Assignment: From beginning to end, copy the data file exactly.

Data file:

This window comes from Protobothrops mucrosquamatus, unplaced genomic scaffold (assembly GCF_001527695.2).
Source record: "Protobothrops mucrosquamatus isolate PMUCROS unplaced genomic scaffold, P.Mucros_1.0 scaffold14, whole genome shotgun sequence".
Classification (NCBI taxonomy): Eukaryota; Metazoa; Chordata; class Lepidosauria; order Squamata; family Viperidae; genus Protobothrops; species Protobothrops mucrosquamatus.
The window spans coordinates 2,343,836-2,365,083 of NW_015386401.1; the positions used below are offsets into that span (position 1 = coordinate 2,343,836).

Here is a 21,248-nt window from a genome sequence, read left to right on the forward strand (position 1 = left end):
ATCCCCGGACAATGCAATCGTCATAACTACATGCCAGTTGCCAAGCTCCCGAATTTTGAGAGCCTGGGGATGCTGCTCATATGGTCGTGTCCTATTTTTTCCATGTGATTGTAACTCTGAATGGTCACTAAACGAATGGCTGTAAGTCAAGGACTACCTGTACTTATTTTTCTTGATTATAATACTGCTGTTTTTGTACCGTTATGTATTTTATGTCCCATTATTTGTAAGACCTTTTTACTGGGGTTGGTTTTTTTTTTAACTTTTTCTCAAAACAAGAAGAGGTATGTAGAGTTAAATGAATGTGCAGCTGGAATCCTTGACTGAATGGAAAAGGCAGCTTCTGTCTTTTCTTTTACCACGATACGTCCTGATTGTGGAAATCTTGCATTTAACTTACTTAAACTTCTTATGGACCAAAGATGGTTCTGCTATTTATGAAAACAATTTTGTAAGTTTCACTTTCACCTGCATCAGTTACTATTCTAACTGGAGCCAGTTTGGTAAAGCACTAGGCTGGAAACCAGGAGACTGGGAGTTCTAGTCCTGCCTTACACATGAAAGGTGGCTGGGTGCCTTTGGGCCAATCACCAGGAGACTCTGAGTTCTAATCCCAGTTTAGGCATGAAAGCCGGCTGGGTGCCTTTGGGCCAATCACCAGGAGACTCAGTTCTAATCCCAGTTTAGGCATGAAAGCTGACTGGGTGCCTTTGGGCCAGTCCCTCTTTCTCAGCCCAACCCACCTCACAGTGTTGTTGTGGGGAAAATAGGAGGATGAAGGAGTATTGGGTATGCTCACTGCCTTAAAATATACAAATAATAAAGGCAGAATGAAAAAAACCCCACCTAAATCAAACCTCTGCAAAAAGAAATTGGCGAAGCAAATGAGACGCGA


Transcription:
This window comes from Protobothrops mucrosquamatus, unplaced genomic scaffold (assembly GCF_001527695.2).
Source record: "Protobothrops mucrosquamatus isolate PMUCROS unplaced genomic scaffold, P.Mucros_1.0 scaffold14, whole genome shotgun sequence".
Classification (NCBI taxonomy): Eukaryota; Metazoa; Chordata; class Lepidosauria; order Squamata; family Viperidae; genus Protobothrops; species Protobothrops mucrosquamatus.
The window spans coordinates 2,343,836-2,365,083 of NW_015386401.1; the positions used below are offsets into that span (position 1 = coordinate 2,343,836).

Here is a 21,248-nt window from a genome sequence, read left to right on the forward strand (position 1 = left end):
ATCCCCGGACAATGCAATCGTCATAACTACATGCCAGTTGCCAAGCTCCCGAATTTTGAGAGCCTGGGGATGCTGCTCATATGGTCGTGTCCTATTTTTTCCATGTGATTGTAACTCTGAATGGTCACTAAACGAATGGCTGTAAGTCAAGGACTACCTGTACTTATTTTTCTTGATTATAATACTGCTGTTTTTGTACCGTTATGTATTTTATGTCCCATTATTTGTAAGACCTTTTTACTGGGGTTGGTTTTTTTTTTAACTTTTTCTCAAAACAAGAAGAGGTATGTAGAGTTAAATGAATGTGCAGCTGGAATCCTTGACTGAATGGAAAAGGCAGCTTCTGTCTTTTCTTTTACCACGATACGTCCTGATTGTGGAAATCTTGCATTTAACTTACTTAAACTTCTTATGGACCAAAGATGGTTCTGCTATTTATGAAAACAATTTTGTAAGTTTCACTTTCACCTGCATCAGTTACTATTCTAACTGGAGCCAGTTTGGTAAAGCACTAGGCTGGAAACCAGGAGACTGGGAGTTCTAGTCCTGCCTTACACATGAAAGGTGGCTGGGTGCCTTTGGGCCAATCACCAGGAGACTCTGAGTTCTAATCCCAGTTTAGGCATGAAAGCCGGCTGGGTGCCTTTGGGCCAATCACCAGGAGACTCAGTTCTAATCCCAGTTTAGGCATGAAAGCTGACTGGGTGCCTTTGGGCCAGTCCCTCTTTCTCAGCCCAACCCACCTCACAGTGTTGTTGTGGGGAAAATAGGAGGATGAAGGAGTATTGGGTATGCTCACTGCCTTAAAATATACAAATAATAAAGGCAGAATGAAAAAAACCCCACCTAAATCAAACCTCTGCAAAAAGAAATTGGCGAAGCAAATGAGACGCGA